DENVER — A bill suppressing eviction records is moving closer to becoming law in Colorado. Pending legislation would prevent a vast amount of eviction records from becoming public. The proposal would make it easier for tenants to find apartments moving forward. Landlords have mixed reviews on the bill.
Currently, filing an eviction creates a public court record. Even if the case is eventually dismissed, the filing can still haunt someone trying to find an apartment.
“Having a safe and affordable place to live, I believe, is the cornerstone to being self-sufficient,” said Democratic state Rep. Dominique Jackson of Aurora.
Jackson, who is sponsoring the bill, is on a mission to eliminate what she calls discriminatory barriers that prevent Coloradans from finding adequate housing. Her eviction fairness bill recently passed the Colorado House of Representatives. Her bill would prevent landlords from seeing previous eviction filing records unless a tenant is officially ordered evicted by a judge.
“The problem is that some of these tenant screening reports do not distinguish between an eviction that’s been filed versus an eviction that’s been ordered,” said Jack Regenbogen, senior attorney with the Colorado Center on Law and Policy.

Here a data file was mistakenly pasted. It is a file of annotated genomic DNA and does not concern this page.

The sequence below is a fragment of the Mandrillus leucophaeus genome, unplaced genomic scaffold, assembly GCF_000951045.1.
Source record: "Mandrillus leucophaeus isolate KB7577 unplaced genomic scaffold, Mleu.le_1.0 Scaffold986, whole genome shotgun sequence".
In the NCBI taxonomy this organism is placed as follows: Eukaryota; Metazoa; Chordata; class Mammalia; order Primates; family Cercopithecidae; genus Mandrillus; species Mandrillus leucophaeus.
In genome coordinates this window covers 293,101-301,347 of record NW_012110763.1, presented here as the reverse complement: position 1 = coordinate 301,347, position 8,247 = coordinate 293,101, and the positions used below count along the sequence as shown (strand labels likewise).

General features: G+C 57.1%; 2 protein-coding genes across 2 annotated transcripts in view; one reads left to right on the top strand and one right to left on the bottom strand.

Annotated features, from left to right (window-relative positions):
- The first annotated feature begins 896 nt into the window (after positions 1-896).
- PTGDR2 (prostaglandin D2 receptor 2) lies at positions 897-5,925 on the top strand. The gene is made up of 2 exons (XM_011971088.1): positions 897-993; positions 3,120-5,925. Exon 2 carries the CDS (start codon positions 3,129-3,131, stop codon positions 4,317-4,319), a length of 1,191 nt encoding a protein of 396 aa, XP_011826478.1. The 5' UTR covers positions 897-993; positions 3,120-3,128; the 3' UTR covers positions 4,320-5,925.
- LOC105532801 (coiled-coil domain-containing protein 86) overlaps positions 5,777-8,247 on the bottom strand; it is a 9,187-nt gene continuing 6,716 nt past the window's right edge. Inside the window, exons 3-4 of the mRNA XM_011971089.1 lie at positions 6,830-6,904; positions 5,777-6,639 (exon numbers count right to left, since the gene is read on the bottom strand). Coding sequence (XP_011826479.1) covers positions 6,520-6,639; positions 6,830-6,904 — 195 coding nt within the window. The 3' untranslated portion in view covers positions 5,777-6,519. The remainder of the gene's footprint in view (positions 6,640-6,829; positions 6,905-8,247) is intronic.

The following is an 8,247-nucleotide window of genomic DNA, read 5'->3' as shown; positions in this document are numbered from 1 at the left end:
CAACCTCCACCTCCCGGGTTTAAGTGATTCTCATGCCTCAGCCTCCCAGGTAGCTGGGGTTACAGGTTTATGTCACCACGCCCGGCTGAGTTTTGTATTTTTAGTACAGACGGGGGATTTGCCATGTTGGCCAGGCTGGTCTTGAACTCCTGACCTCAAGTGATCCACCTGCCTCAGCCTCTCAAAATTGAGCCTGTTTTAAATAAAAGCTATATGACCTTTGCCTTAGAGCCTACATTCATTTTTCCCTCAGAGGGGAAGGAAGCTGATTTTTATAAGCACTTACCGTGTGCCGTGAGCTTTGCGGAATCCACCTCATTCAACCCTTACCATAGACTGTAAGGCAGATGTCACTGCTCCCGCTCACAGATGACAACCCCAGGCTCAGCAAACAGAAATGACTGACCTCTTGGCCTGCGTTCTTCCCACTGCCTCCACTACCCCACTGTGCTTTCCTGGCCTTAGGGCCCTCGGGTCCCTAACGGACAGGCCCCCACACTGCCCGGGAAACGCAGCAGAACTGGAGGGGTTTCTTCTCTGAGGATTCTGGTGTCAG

Even if an eviction is secured, the legislation would allow a landlord and tenant to come to an agreement after the fact to suppress the records.
“It’s not the worst,” said William Bronchick, president of the Colorado Landlord’s Association.
Bronchick doesn’t have many concerns, but he does see at least one issue in suppressing eviction filings.
“That paper trail of constant nonpayment is something that a new landlord wants to see about their prospective tenant,” Bronchick said, referring to people who make a habit of paying rent late.
The bill has primarily Democratic support with some Republicans also signing on. Those who have faced eviction, who are pushing for the bill, preferred privacy over talking on camera to FOX31 about their experiences.
The bill is set to go to the state Senate before heading to Gov. Jared Polis’ desk.